Your gateway to Canada


Immigration Newsweek

By Attorney Henry Moyal


Q. I am an employer living in a small town in Ontario. I petitioned my niece to come to Canada as a live in caregiver. It took about two years to process but she was finally interviewed at the Canadian Embassy. She passed the English test and the medical exam. Suddenly, she received a letter stating she was refused due to the fact that her employer does not earn sufficient income to pay for her wages. My husband and I earn a reasonable income and we can certainly afford the caregiver who will only care for our one child. What do you think went wrong?

A. I am seeing more and more of this lately. Canada Immigration has a policy manual to which they should follow. It is not law but guidance. In OP 14, 5.8 it states that the employer must have sufficient income to be able to pay the wages and benefits of a LIC based on provincial wages. Then it states that if there is anything in the documentation or something said by applicant at interview to lead the officer to believe there would be insufficient income, the officer may request the employer to provide evidence such as Notice of Assessment. It appears that the officers in Manila ALWAYS ask for Notice of Assessment regardless of whether they have any suspicions of insufficient income.

Nevertheless, the manual and the regulations are silent on what is sufficient. It certainly is unfair for an employer to wait for two years and more unfair for the applicant to go through the entire process including medical if all along the employer did not qualify. Unfortunately, there is no “chart” based on family size/income that an employer can check to see if they will meet the criteria. But there should be. In my opinion it is unfair and in my mind it is a loophole to which something must be done. I have undertaken to take up this matter with Immigration Headquarters in Ottawa, Ontario.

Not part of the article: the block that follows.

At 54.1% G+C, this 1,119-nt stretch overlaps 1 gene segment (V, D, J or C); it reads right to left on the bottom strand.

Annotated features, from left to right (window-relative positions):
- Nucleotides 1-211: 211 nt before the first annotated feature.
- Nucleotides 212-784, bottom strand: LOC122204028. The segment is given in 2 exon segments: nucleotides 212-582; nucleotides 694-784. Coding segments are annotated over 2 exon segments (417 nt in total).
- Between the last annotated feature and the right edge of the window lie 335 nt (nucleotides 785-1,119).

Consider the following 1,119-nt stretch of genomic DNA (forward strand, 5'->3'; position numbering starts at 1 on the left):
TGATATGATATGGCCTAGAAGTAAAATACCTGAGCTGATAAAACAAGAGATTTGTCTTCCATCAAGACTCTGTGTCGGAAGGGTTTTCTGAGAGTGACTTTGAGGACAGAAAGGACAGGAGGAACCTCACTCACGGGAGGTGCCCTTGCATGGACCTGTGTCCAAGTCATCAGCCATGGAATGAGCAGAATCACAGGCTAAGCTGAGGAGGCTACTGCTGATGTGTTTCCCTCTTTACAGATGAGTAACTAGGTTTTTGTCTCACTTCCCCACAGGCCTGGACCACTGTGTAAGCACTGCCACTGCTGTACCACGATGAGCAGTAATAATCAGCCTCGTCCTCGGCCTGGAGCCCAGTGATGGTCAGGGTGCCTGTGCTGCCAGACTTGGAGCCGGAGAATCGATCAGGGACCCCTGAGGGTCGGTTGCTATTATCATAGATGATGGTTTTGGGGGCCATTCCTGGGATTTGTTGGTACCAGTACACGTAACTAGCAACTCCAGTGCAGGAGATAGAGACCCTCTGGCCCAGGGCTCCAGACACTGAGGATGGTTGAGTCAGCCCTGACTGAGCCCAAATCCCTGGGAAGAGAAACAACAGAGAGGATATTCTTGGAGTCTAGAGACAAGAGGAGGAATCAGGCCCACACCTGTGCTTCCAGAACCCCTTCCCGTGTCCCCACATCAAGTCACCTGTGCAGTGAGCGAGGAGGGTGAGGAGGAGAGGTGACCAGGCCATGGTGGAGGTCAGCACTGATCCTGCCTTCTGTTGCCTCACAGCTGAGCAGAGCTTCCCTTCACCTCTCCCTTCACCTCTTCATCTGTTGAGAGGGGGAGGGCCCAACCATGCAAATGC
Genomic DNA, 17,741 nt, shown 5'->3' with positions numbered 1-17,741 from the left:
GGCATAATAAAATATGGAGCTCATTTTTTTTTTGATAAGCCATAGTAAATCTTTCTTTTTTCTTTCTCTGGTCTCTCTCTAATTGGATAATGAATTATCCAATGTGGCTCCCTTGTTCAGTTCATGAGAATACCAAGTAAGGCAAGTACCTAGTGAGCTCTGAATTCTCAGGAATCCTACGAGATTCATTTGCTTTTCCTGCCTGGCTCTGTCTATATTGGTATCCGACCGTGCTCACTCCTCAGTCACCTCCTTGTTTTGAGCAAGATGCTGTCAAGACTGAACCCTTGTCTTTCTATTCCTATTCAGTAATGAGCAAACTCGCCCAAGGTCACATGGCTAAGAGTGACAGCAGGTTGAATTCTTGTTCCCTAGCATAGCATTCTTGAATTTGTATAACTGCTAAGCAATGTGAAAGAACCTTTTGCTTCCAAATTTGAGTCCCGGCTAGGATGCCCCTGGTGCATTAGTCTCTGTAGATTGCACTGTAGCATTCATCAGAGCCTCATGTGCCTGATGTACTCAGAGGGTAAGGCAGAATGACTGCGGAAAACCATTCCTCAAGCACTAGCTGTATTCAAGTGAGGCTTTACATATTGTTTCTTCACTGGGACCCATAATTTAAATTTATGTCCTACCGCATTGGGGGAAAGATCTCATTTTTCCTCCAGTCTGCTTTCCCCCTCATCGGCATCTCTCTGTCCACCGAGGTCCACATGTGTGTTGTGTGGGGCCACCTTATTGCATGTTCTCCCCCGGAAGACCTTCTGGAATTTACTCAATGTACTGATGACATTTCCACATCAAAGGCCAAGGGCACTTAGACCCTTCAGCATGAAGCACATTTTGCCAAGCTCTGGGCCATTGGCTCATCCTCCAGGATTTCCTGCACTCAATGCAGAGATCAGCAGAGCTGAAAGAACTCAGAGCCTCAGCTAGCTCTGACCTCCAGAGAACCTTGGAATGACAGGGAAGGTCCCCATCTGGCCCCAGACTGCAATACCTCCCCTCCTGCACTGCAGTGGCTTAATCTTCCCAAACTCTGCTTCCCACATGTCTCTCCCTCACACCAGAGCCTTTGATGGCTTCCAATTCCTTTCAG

Q. I entered Canada as a nurse three months ago. I want to change my work permit to a permanent immigrant visa. Can I? I was told that I need to wait for one year before I can file the case.

A. That is not correct. If qualified, you can file the case now. I think what you have been hearing is that you need to be in Canada for one year minimum in order to file the application outside of the Philippines. That too is not necessarily true. If your work permit is longer than one year, even though you only came a few months ago, you still get the benefit of filing the case outside of the Philippines and in your case probably in USA.

Q. I came to Canada after working in Israel for five years. I have not seen my spouse and children for over 7 years now. I just received my open work permit but I am not a permanent resident yet. I am afraid to go to the Philippines for vacation because I have heard horror stories that some workers left and then were denied visas to come back to Canada at the embassy. What can I do to see my family again soon.

A. The best way to bypass the situation and to ensure that you are not one of those horror stories is to eliminate the processing at the Canadian Embassy in Manila altogether. If you have the visa in hand prior to departure from Canada you are assured re-entry. So apply before you go.

Attorney Henry Moyal is a certified and licensed immigration lawyer in Toronto, Ontario. The above article is general advice only and is not intended to act as a legal document. Send questions to Attorney Moyal by fax, phone or email